As you may have noticed the gaps between my entries are getting wider. It’s not that there isn’t anything to say, it’s just that sometimes I feel like my heart is a broken record. In the beginning there were so many emotions I was feeling, they were all so new and fresh. But now that the dust has settled it’s like it trapped down a part of me. It’s harder now to reach out from beneath it and articulate.
So, we did get finally get discharged last Thursday after eighteen days. We’ve been home for a week and are headed back again today for the fourth round of chemo. During the final stretch of the eighteen days Izzy had a CT-scan to look at her tummy since she was having such trouble keeping things down. The scan didn’t reveal a ton of information about why she was still throwing up but it did show that her primary tumor had shrunk considerably. The doctor was thrilled with the news, as were others in the room when he delivered the news. I felt little emotion at all. There was a part of my mind telling me I should be happy. Telling me that this was great news, that it meant things were working. But it did nothing for my heart. It didn’t take away what’s ahead for us. I didn’t mean we don’t have to live in a hospital, that she doesn’t have to endure hell and that Carter and I don’t have to be separated. It’s just hope that it will all be worth it in the end.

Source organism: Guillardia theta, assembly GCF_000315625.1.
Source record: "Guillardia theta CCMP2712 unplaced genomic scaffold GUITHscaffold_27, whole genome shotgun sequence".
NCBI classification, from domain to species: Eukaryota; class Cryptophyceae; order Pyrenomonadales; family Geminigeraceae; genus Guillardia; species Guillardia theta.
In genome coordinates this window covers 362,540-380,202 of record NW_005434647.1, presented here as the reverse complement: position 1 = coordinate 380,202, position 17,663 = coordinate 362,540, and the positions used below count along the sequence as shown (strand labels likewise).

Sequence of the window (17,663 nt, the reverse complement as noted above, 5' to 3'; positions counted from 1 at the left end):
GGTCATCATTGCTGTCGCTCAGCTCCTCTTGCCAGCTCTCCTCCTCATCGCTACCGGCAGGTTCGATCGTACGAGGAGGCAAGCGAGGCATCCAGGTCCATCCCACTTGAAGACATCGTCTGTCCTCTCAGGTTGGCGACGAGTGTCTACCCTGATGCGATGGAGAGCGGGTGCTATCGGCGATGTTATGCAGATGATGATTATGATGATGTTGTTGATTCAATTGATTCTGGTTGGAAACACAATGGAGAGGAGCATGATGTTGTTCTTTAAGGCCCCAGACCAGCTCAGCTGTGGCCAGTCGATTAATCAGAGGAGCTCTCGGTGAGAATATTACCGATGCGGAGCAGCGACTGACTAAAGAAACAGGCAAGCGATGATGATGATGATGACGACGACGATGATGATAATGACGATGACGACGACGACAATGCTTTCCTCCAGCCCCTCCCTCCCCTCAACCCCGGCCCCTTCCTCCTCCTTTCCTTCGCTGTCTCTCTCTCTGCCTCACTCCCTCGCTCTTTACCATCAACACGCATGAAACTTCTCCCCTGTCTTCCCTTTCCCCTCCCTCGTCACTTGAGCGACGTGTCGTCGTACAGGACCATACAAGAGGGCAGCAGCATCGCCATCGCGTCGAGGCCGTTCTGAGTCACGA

Izzy had an amazing week at home. She had an unbelievable amount of energy and played just as much this past seven days as any other four year old I’m sure. It’s almost like her body was making up for lost time. And she had a lot of requests too. She wanted to plant flowers. Check. Go to the Children’s Museum. Check. Go to the Zoo. Check. Go to the make-up store. Check. Bake cookies. Check. On top of all that she was outside constantly running, playing, swinging, riding her bike. If it weren’t for her little bald head you would never have known she was different from any of the other kids on our street
Our time at home was picture perfect at it’s best and a gut wrenching Lifetime movie at it’s worst. The most difficult time was oddly the first hour we were back. We had made it back just minutes before Carter needed to be picked put from school. I had talked to him briefly the night before and told him I would get to pick him up and I could hear the excitement in his voice for the first time in weeks. Carter isn’t really into the phone. He never wants to talk to me, or anyone else for that matter
We do get to FaceTime every night thanks to the generous donations of IPads from a loving community, but otherwise I would have no contact with him. I was so excited as I drove alone to his school to pick him up. There had been a delay at the hospital that morning because Izzy needed platelets and they were out of her type. For hours I had sat in her room imagining this moment. I had wondered if he was sitting in school imagining it too.